We want to be absolutely clear here: Them is, without question, among the most violent, scariest TV series we’ve ever seen. Yes, scarier than Tales from the Crypt, American Horror Story, The X-Files, The Twilight Zone or Alfred Hitchcock Presents, enough so that the combination of psychological terror and violence made us turn our heads during episodes. Them is not a show for the faint of heart. For all its many strengths, the show goes on a bit too long, and several character arcs don’t so much pay off as hit dead (excuse the pun) ends. Still, we can forgive the fat for all the rich sustenance here.

Stylish, scary as Hell and featuring two raw-nerve lead performances by Deborah Ayorinde and Ashley Thomas, we recommend giving it a watch. Love it or hate it, it’s impossible not to have a visceral reaction.

Streams on Amazon April 9.

The Teary: T11 Incomplete

This indie lesbian drama arrives on streaming this week, bringing with it a touching story of sexual awakening and devotion. T11 Incomplete follows the story of Kate (Karen Sillas), an in-home caregiver struggling with addiction issues and a nasty habit of pilfering cash from her clients. When she takes a job caring for Laura (Kristen Renton), a woman recently paralyzed, both women find their passions awakened in ways they never expected. Led by a terrific performance by Sillas (who is something of a Jessica Lange doppelganger), T11 Incomplete finds the right notes for its quiet, character-driven drama. The film also deserves props for its focus on the issues surrounding being LGBTQ and disabled—a subject of increasing discussion and urgency within the community. It’s an honest, personal statement, and one that deserves to be seen.

Streams on VOD April 13.

The Adios: Wynnona Earp Series Finale

The queer cult fantasy series takes a bow this week, wrapping up the story of the cursed Earp family in a thrilling and satisfying conclusion. After four seasons of battling outlaws, demons, demon outlaws, and everything in between, Wynonna and company seek to liberate the town of Purgatory from supernatural forces once and for all. The show also brings to a close the longtime fan-favorite relationship between Sherriff Nicole Haught and Wynonna’s younger sister Waverly. More than that, we’ll not say here other than to add that any finale which does right by it’s LGBTQ characters deserves praise and recognition. We’re happy to say that includes Wynonna Earp.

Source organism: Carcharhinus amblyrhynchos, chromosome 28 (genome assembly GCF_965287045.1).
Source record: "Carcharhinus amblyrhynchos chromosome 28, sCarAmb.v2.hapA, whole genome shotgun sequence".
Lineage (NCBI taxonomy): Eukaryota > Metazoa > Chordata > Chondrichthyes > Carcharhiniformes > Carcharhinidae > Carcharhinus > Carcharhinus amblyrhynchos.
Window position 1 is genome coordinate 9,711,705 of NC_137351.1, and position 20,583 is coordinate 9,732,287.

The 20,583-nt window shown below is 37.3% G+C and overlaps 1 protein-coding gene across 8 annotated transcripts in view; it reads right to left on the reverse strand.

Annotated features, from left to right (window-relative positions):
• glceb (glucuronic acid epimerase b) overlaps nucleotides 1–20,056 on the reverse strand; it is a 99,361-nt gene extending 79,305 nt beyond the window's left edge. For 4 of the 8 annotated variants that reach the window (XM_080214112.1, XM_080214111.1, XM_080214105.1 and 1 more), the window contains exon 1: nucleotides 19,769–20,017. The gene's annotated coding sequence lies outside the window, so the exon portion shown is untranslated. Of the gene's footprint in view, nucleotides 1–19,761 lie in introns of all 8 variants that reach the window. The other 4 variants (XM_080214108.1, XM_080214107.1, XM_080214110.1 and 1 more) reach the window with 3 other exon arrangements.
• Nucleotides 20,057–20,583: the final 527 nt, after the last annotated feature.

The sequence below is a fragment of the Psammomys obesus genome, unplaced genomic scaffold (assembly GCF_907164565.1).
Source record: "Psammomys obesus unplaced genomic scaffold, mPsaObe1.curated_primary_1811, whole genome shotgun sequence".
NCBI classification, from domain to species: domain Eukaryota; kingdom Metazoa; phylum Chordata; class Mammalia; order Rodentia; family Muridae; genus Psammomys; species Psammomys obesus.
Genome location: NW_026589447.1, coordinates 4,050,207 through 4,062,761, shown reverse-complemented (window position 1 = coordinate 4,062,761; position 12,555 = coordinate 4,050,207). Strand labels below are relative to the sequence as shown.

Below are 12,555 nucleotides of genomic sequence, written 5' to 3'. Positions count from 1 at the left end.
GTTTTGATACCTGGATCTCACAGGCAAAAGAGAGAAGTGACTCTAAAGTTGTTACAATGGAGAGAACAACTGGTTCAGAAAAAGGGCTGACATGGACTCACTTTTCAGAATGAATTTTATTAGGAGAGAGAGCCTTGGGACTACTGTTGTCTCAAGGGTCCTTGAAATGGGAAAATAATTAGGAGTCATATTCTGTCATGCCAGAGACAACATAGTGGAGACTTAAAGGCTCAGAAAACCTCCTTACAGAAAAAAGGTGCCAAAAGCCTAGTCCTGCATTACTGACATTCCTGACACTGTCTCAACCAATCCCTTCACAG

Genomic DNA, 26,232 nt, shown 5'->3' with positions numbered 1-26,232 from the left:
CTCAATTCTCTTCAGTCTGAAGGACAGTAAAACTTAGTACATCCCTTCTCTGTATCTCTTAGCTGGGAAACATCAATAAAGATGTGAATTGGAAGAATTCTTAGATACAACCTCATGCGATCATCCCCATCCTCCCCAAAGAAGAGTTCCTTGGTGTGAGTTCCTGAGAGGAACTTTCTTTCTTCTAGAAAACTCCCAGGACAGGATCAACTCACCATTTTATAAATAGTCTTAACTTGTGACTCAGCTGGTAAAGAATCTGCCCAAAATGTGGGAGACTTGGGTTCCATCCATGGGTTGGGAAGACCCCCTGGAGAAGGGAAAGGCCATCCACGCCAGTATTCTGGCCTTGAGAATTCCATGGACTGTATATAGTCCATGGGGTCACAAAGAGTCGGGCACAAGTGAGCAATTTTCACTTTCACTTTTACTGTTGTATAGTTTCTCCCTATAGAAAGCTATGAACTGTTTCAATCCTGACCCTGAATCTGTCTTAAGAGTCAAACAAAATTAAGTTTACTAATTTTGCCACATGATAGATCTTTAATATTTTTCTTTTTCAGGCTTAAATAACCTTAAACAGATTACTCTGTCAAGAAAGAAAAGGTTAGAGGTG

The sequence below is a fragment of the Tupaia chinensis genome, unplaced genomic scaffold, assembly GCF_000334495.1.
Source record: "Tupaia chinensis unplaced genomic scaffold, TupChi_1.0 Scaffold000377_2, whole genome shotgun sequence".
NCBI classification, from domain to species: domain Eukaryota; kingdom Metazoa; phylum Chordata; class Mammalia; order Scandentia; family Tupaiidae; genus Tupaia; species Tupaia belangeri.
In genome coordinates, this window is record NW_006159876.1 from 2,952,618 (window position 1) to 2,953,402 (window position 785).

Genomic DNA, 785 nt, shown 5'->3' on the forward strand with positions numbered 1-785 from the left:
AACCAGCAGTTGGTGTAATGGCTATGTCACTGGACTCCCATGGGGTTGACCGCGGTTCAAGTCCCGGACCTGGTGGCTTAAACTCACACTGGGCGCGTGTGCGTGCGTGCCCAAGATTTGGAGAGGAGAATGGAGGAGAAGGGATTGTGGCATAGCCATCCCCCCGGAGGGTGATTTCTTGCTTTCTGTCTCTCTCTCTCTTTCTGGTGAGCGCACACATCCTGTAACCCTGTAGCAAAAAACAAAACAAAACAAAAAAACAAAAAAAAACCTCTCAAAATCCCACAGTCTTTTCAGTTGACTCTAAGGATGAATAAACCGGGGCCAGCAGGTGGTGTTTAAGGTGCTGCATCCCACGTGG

Airs on SyFy April 9.

The Furry: Pet Peeves

Actor Jonah Blechman (Not Another Gay Movie) lands his latest lead this week in a new bite-sized comedy from Revry. Pet Peeves combines the premise of Ghost Whisperer with Murder, She Wrote into a very odd comedy about a private investigator (Belchman) who can psychically communicate with animals. After servicing a 15-year prison sentence, Milton Michaels tries to restart his career as a pet psychic, only to find himself embroiled in an elaborate scheme. Blechman channels a more neurotic Tennessee Williams in the lead role, and his furry co-stars will, no doubt, have an immediate fanbase from animal lovers. With episodes running about 10 minutes each, we recommend giving Pet Peeves a chance. It’s a wacky comedy unafraid to take risks.

Streams on Revry April 1.

The Sip: Waverly’s Bubblegum Bitchslap

As Wynnona Earp bids farewell, we offer up this official cocktail salute so-named for her lesbian younger sister. Sweet, fizzy and packing enough punch to make your dead relatives sit up, it will have you ready to pull a six-shooter on demons in no time. We recommend just reaching for the remote and watching one of this week’s highlights instead.

  • 1 oz bubblegum vodka
  • 1 splash 7-Up
  • 1 oz gin
  • 1 oz Everclear
  • 1 oz light rum
  • 4oz lemonade

Mix liquors & lemonade over ice in a cocktail shaker. Shake well. Pour over ice and top with 7-Up.